Volume 15, Number 10—October 2009
Lack of Airborne Transmission during Outbreak of Pandemic (H1N1) 2009 among Tour Group Members, China, June 2009
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|EID||Han K, Zhu X, He F, Liu L, Zhang L, Ma H, et al. Lack of Airborne Transmission during Outbreak of Pandemic (H1N1) 2009 among Tour Group Members, China, June 2009. Emerg Infect Dis. 2009;15(10):1578-1581. https://dx.doi.org/10.3201/eid1510.091013|
|AMA||Han K, Zhu X, He F, et al. Lack of Airborne Transmission during Outbreak of Pandemic (H1N1) 2009 among Tour Group Members, China, June 2009. Emerging Infectious Diseases. 2009;15(10):1578-1581. doi:10.3201/eid1510.091013.|
|APA||Han, K., Zhu, X., He, F., Liu, L., Zhang, L., Ma, H....Zhu, B. (2009). Lack of Airborne Transmission during Outbreak of Pandemic (H1N1) 2009 among Tour Group Members, China, June 2009. Emerging Infectious Diseases, 15(10), 1578-1581. https://dx.doi.org/10.3201/eid1510.091013.|
During June 2–8, 2009, an outbreak of influenza A pandemic (H1N1) 2009 occurred among 31 members of a tour group in China. To identify the mode of transmission and risk factors, we conducted a retrospective cohort investigation. The index case-patient was a female tourist from the United States. Secondary cases developed in 9 (30%) tour group members who had talked with the index case-patient and in 1 airline passenger (not a tour group member) who had sat within 2 rows of her. None of the 14 tour group members who had not talked with the index case-patient became ill. This outbreak was apparently caused by droplet transmission during coughing or talking. That airborne transmission was not a factor is supported by lack of secondary cases among fellow bus and air travelers. Our findings highlight the need to prevent transmission by droplets and fomites during a pandemic.
Since the emergence of a novel influenza A (H1N1) virus (later called influenza A pandemic [H1N1] 2009 virus) in early 2009 in Mexico (1,2), the virus has spread to 156 countries, territories, and areas; as of July 27, 2009, a total of 134,503 laboratory-confirmed cases and 816 deaths had been reported (3). On June 11, 2009, the World Health Organization declared that the world was experiencing the start of the 2009 influenza pandemic (4). Investigations of transmission chains early in the pandemic will add to our understanding of the special characteristics of this new virus, including whether its mode of transmission differs from that of seasonal influenza viruses. This information will be useful for effective control of the spread of this virus.
In the People’s Republic of China, the early response strategy has been containment, which includes temperature screening and administration of health questionnaires at international ports of entry, isolation of infected travelers, and quarantine of close contacts of infected persons. During June 2–8, 2009, an outbreak of pandemic (H1N1) 2009 occurred among members of a tour group. We investigated this outbreak to identify the source of infection, mode of transmission, and risk factors for infection.
The index case-patient was a 40-year-old female US citizen who had traveled from the United States to Jiuzhaigou, a popular tourist spot in southwestern China; she stopped to change planes in Hong Kong and Chengdu. She noticed her first symptom, chills, on June 2, immediately before arriving in Chengdu, ≈23 hours after departure from the United States. After learning that she had traveled on 3 flights and had toured with a group, we obtained the manifests of all flights that she had traveled on and asked all passengers of the 3 flights and all members of the tour group by telephone or in-person interview whether they had had any symptoms from May 27 through June 12, 2009. We also obtained detailed information on the activities of the tour group during the 3-day tour. Health authorities placed members of the tour group under medical observation and isolated those who had clinical signs or symptoms or positive throat swab culture results. Laboratory technicians at the Sichuan Province Center for Disease Control and Prevention collected throat swabs every 24 hours from all members of the tour group and from symptomatic persons who had shared any of the 3 flights with the index case-patient. Real-time reverse transcription–PCR (RT-PCR) was performed to detect nucleic acids specific for the influenza A pandemic (H1N1) 2009 virus by using the primers supplied by the World Health Organization.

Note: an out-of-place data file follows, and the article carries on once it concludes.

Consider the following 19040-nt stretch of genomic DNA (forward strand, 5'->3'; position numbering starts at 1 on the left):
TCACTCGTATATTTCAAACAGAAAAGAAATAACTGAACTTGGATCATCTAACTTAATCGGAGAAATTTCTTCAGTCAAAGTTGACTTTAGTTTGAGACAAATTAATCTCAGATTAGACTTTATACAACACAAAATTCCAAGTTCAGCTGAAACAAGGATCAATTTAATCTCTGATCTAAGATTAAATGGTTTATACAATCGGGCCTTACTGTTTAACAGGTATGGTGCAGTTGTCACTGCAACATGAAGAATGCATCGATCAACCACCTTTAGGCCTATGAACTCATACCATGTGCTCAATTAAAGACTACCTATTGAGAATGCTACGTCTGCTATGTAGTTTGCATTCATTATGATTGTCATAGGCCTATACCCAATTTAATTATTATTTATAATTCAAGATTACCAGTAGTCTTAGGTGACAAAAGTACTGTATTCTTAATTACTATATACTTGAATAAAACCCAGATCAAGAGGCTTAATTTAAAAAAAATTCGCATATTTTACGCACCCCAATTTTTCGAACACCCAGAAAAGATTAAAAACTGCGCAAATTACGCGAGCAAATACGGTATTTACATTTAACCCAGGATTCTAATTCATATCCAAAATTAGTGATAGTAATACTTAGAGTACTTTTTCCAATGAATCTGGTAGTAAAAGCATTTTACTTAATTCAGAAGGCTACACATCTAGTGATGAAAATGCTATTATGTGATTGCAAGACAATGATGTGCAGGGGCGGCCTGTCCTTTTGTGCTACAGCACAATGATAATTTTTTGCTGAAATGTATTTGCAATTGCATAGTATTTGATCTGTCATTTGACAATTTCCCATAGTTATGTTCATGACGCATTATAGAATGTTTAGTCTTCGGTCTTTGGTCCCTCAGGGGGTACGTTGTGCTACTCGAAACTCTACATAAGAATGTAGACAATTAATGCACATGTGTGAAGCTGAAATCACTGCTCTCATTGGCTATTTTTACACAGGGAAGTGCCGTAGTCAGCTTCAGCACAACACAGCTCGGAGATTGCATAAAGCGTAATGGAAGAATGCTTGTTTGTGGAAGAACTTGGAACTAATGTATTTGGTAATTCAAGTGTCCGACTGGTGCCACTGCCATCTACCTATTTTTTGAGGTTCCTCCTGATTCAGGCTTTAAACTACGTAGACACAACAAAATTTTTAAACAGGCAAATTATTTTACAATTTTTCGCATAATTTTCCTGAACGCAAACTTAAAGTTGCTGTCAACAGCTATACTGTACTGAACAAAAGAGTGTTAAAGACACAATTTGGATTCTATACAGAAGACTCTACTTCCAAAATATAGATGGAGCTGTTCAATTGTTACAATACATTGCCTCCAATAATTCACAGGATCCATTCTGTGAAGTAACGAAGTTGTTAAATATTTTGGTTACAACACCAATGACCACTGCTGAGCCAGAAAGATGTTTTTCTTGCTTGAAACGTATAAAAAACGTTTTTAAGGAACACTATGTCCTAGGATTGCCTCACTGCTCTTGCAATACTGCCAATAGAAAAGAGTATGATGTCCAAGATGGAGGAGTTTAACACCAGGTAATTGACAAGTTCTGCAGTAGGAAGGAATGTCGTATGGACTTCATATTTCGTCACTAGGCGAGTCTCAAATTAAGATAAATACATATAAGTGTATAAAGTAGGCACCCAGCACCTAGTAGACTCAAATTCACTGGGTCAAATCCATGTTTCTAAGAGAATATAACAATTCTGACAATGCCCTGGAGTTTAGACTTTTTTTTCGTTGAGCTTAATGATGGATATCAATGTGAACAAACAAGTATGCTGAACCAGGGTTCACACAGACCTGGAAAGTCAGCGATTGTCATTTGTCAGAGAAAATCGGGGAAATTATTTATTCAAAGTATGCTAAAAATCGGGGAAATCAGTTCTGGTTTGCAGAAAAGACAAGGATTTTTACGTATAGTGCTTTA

We defined a suspected case as onset of >1 of 5 symptoms—fever (>38°C), cough, sore throat, chills, or headache—in a passenger of flight CZ6659 (June 3, Chengdu to Jiuzhaigou) or flight CZ6660 (June 5, Jiuzhaigou to Chengdu) or in a member of the tour group. A confirmed case was a suspected case for which real-time RT-PCR provided laboratory confirmation of the influenza A pandemic (H1N1) 2009 virus infection. A secondary case was a confirmed case for which the patient’s signs or symptoms began after 9:00
To identify the mode of transmission and risk factors for infection, we conducted a retrospective cohort investigation. We interviewed all members of the tour group by telephone or in-person interview to ascertain details of their contact history with the index case-patient.
During this outbreak, we identified a total of 11 confirmed cases of influenza A pandemic (H1N1) 2009 infection (Figure 1). Average patient age was 36 (range 18–59) years; 2 patients were men and 9 were women. Signs and symptoms were cough (73%), fever (64%), sore throat (64%), headache (27%), chills (27%), runny nose (18%), and myalgia (18%). All 11 case-patients fully recovered; 3 (including the index case-patient) recovered on June 13, 5 on June 15, 1 on June 17, and 2 on June 18. The mean duration of illness was 11 (range 9–14) days.
The index case-patient left New York City, United States, on flight CX841 at 12:00
All airplanes boarded by the index case-patient had high-efficiency particulate air filters. Less than half of the air in the passenger cabins was recirculated; the rest was from outside. Air in the passenger cabins of the airplanes was recirculated approximately every 3 minutes. The air conditioning system in the tour bus mixed ≈70% recirculated inside air with ≈30% outside air, filtered it, and delivered it into the bus through air outlets above the passenger seats. A vent at the back of the bus continually exhausted air from inside the bus.